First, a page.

• Debt restructuring framework. The PBSP was halted in 2014 after problems arose relating to minority creditor rights. The revised procedure currently in front of the parliament aims at increasing legal certainty and should be passed swiftly, as should the envisaged consumer bankruptcy act. Judicial reform to enhance the capacity of commercial courts remains critical.

  • State-owned enterprises. Notwithstanding some improvement in the performance of SOEs, several problem cases persist, including the state railway and highway companies, as well as Petrokemija. In many cases—especially corporations operating in areas other than public infrastructure, and including currently profitable SOEs—sale is a better option than restructuring, as it would allow attracting professional expertise and thus overcome constraints from the public sector’s limited administrative capacity. Meanwhile, chronic governance issues need to be addressed. A positive step is the envisaged professionalization of SOE management and supervisory boards, including through public tenders for executive positions, and by holding management accountable to clear performance criteria.

  • Governance and business climate. Red tape, especially at the local government level, would best be addressed by comprehensive reform that clearly defines municipalities’ responsibilities, including by regulating access to central government funding according to municipalities’ capacity to provide public services. As for the central government, better coordination of regulatory activities by different line ministries and agencies is called for. The planned rationalization of para-fiscal charges and the envisaged reduction in state agencies are commendable steps. Another helpful measure would be to merge the land registry and the property cadastre.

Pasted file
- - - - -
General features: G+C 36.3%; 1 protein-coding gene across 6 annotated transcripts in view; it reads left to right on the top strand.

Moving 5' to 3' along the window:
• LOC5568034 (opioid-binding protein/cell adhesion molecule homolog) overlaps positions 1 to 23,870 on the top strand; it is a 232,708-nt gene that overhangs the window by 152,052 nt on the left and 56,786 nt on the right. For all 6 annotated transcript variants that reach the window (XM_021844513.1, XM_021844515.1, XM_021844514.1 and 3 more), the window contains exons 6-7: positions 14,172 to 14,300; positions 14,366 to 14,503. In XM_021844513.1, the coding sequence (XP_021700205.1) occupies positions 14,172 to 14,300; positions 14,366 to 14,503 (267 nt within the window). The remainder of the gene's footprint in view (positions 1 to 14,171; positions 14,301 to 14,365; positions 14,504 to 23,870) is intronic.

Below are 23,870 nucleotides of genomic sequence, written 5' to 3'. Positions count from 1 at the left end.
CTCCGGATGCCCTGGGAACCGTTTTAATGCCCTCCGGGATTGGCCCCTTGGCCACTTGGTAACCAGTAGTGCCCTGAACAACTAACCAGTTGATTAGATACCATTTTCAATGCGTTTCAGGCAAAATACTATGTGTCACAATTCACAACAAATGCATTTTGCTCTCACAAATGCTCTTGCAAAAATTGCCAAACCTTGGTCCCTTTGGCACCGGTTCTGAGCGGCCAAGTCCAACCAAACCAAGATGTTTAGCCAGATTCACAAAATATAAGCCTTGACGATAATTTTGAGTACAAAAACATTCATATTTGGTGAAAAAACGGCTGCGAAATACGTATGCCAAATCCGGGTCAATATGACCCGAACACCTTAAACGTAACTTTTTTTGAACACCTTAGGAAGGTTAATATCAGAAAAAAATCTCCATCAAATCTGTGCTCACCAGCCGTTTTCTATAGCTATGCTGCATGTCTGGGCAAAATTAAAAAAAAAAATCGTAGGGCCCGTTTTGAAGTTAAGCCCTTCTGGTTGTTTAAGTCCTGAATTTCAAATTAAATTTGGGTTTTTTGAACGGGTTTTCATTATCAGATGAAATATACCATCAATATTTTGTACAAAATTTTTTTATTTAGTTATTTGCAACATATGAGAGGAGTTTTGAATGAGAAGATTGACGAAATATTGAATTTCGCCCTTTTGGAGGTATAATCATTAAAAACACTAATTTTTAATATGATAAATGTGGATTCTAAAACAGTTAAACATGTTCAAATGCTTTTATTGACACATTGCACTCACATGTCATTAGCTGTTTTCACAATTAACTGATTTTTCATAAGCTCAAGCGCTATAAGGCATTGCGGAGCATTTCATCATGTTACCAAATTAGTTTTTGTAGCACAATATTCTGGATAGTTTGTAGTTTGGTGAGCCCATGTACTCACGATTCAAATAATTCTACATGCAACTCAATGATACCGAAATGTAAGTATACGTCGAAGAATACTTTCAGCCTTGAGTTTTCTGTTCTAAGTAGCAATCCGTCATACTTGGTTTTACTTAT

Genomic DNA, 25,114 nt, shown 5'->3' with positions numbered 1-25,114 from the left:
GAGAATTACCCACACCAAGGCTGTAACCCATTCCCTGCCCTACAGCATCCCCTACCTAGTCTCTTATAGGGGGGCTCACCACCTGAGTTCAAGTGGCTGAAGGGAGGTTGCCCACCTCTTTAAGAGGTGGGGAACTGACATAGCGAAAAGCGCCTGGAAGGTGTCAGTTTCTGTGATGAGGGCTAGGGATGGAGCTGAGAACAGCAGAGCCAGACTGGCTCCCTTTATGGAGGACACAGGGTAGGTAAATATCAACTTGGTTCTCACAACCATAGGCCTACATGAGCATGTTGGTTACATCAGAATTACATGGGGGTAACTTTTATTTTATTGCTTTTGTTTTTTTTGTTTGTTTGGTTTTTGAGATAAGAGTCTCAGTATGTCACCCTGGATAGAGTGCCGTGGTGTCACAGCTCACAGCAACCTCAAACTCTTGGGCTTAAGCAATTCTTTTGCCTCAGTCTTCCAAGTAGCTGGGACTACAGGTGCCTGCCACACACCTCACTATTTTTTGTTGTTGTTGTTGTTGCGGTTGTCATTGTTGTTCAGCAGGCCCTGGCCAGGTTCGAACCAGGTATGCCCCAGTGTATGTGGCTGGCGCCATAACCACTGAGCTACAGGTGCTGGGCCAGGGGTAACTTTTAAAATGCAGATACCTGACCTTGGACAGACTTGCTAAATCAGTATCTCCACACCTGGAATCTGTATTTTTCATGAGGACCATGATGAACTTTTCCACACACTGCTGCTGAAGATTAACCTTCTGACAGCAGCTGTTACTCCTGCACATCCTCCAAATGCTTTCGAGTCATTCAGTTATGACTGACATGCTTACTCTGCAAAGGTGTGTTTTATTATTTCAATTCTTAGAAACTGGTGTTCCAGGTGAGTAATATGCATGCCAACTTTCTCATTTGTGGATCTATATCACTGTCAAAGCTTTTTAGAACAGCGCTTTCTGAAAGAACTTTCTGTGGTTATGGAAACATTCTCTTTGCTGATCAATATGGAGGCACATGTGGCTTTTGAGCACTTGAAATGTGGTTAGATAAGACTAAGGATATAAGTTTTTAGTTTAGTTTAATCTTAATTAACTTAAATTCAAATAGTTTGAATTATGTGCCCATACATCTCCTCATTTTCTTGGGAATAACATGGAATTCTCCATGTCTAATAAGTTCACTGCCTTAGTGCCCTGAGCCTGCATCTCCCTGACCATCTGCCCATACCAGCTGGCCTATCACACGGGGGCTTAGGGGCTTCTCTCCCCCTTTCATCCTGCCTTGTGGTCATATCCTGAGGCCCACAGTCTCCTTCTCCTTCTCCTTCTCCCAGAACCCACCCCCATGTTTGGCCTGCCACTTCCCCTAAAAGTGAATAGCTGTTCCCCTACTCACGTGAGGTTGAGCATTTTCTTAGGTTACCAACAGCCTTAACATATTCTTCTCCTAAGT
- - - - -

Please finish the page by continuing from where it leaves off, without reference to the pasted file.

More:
• Social benefits. Streamlining of benefits should encompass the entire central government and extend also to the myriad of transfers granted at the local level that often overlap with central government benefits, creating employment and poverty traps.

  • Pensions. A further increase in the penalty for early retirement—beyond that already enacted—is called for, as are reductions in privileged pensions, with a view to increase chronically low labor market participation.

Restoring Sustainability of the Public Finances

7. The analysis of fiscal policy is complicated by methodological changes and shifts in the coverage of the public sector, reflecting Croatia’s adoption of the European Union statistical accounting standards. While these changes should eventually greatly improve the quality of fiscal statistics—including by reflecting fiscal risks more accurately than the cash-based central government statistics used thus far—they trigger large revisions to fiscal aggregates in the short term. The 2014 general government deficit is now reported at a sizeable 5.7 percent of GDP, significantly higher than originally forecast. The widening reflects inter alia the inclusion of additional agencies in the deficit computation, and the calling of a state guarantee by Croatian Railroads. In terms of policies, expenditure-side consolidation efforts were neutralized by weak revenue performance in the face of GDP contraction and deflation, especially in the first half of 2014. As a result of both the deficit and methodological changes, public debt stands now at 85 percent of GDP and is on a rapidly increasing path.